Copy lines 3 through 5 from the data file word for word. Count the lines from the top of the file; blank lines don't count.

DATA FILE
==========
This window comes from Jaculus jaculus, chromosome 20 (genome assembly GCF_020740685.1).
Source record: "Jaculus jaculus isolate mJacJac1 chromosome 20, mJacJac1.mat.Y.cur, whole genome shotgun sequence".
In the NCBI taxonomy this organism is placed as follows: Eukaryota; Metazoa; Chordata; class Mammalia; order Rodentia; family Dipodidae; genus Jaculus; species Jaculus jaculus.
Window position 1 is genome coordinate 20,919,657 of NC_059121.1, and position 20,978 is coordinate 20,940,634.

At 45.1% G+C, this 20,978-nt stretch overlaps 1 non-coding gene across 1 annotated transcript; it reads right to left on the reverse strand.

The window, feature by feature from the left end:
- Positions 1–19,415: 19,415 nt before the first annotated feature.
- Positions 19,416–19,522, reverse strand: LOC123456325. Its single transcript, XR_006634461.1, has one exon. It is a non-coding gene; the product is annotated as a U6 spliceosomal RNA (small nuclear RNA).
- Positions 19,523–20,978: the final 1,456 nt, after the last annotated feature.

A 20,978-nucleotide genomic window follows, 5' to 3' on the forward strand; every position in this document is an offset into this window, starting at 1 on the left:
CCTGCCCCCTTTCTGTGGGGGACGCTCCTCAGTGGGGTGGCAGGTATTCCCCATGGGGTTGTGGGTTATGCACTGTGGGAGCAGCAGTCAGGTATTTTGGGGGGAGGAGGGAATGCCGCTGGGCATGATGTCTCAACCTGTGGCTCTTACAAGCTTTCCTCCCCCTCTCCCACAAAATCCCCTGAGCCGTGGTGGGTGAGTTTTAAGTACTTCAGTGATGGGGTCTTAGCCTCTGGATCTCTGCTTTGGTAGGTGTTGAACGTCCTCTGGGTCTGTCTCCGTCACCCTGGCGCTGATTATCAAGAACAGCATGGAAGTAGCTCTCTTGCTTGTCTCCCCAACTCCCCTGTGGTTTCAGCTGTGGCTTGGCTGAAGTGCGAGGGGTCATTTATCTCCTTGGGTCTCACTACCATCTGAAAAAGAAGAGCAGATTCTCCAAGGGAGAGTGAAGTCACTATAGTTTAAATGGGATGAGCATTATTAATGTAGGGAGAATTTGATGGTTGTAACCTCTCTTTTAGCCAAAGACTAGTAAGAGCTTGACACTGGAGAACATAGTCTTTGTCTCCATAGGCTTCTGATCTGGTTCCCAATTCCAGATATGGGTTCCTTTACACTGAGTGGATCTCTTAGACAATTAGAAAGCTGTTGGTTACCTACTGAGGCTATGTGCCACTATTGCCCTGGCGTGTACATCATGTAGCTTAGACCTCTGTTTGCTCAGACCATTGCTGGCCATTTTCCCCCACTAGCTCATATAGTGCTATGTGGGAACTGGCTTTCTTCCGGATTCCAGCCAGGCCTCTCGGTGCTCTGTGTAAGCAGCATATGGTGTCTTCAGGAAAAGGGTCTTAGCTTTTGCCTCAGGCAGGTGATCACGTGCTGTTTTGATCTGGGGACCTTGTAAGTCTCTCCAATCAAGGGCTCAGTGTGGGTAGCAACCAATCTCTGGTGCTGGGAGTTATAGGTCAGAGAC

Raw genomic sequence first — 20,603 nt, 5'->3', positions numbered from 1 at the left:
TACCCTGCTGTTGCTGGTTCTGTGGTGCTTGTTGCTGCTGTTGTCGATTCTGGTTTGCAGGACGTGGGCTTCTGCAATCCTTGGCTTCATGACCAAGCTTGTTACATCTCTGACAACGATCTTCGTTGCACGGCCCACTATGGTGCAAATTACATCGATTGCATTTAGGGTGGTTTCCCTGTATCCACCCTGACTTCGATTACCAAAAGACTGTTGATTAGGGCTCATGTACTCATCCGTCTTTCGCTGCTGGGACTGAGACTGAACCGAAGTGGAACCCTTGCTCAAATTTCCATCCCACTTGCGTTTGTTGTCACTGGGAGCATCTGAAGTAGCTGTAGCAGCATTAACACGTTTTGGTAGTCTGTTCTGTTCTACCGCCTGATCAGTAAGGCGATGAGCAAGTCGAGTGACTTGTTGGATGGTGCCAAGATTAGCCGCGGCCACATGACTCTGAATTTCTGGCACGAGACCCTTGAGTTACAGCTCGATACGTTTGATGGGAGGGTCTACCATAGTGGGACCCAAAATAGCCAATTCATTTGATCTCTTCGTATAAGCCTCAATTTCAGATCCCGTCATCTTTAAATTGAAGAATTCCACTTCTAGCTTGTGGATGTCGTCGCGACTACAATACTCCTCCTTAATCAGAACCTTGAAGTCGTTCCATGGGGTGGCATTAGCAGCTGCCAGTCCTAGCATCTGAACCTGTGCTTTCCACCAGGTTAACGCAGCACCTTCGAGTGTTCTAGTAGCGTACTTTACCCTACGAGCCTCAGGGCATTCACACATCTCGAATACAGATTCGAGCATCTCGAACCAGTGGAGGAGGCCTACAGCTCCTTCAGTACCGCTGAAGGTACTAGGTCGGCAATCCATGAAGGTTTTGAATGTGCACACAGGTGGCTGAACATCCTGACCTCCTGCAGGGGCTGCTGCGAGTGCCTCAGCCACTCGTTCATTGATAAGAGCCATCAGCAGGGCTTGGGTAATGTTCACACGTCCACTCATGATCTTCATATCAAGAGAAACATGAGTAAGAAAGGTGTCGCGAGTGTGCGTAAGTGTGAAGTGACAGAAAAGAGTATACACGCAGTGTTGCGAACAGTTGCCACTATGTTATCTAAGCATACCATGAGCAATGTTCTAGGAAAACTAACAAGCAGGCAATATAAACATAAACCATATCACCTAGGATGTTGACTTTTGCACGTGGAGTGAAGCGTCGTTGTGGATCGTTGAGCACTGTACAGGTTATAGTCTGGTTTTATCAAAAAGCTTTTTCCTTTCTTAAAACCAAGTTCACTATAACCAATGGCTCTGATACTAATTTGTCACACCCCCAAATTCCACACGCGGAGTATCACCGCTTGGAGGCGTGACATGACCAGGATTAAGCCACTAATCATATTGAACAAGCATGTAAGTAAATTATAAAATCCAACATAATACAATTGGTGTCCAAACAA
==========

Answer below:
In the NCBI taxonomy this organism is placed as follows: Eukaryota; Metazoa; Chordata; class Mammalia; order Rodentia; family Dipodidae; genus Jaculus; species Jaculus jaculus.
Window position 1 is genome coordinate 20,919,657 of NC_059121.1, and position 20,978 is coordinate 20,940,634.

At 45.1% G+C, this 20,978-nt stretch overlaps 1 non-coding gene across 1 annotated transcript; it reads right to left on the reverse strand.